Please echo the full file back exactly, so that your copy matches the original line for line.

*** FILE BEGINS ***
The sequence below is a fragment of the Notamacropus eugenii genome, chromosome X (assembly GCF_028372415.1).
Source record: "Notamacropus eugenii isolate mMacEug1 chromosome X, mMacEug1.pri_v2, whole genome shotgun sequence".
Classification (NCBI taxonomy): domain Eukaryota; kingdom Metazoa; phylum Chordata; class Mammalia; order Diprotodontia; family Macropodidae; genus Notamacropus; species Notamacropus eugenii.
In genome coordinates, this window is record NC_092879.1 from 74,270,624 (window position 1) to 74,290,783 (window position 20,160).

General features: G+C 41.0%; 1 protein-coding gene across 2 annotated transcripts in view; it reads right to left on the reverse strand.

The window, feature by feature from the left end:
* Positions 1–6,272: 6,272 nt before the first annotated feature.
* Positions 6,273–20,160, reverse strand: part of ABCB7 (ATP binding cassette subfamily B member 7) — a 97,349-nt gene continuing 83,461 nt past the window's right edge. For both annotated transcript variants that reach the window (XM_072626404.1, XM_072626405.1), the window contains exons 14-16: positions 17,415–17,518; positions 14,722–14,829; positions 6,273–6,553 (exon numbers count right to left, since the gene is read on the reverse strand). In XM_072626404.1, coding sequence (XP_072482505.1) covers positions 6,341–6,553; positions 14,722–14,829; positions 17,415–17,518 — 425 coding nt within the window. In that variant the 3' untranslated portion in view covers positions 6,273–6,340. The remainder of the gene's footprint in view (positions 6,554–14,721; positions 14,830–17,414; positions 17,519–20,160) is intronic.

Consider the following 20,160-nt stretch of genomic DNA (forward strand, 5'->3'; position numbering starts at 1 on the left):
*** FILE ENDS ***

The sequence below is a fragment of the Notamacropus eugenii genome, chromosome X (assembly GCF_028372415.1).
Source record: "Notamacropus eugenii isolate mMacEug1 chromosome X, mMacEug1.pri_v2, whole genome shotgun sequence".
Classification (NCBI taxonomy): domain Eukaryota; kingdom Metazoa; phylum Chordata; class Mammalia; order Diprotodontia; family Macropodidae; genus Notamacropus; species Notamacropus eugenii.
In genome coordinates, this window is record NC_092879.1 from 74,270,624 (window position 1) to 74,290,783 (window position 20,160).

General features: G+C 41.0%; 1 protein-coding gene across 2 annotated transcripts in view; it reads right to left on the reverse strand.

The window, feature by feature from the left end:
* Positions 1–6,272: 6,272 nt before the first annotated feature.
* Positions 6,273–20,160, reverse strand: part of ABCB7 (ATP binding cassette subfamily B member 7) — a 97,349-nt gene continuing 83,461 nt past the window's right edge. For both annotated transcript variants that reach the window (XM_072626404.1, XM_072626405.1), the window contains exons 14-16: positions 17,415–17,518; positions 14,722–14,829; positions 6,273–6,553 (exon numbers count right to left, since the gene is read on the reverse strand). In XM_072626404.1, coding sequence (XP_072482505.1) covers positions 6,341–6,553; positions 14,722–14,829; positions 17,415–17,518 — 425 coding nt within the window. In that variant the 3' untranslated portion in view covers positions 6,273–6,340. The remainder of the gene's footprint in view (positions 6,554–14,721; positions 14,830–17,414; positions 17,519–20,160) is intronic.

Consider the following 20,160-nt stretch of genomic DNA (forward strand, 5'->3'; position numbering starts at 1 on the left):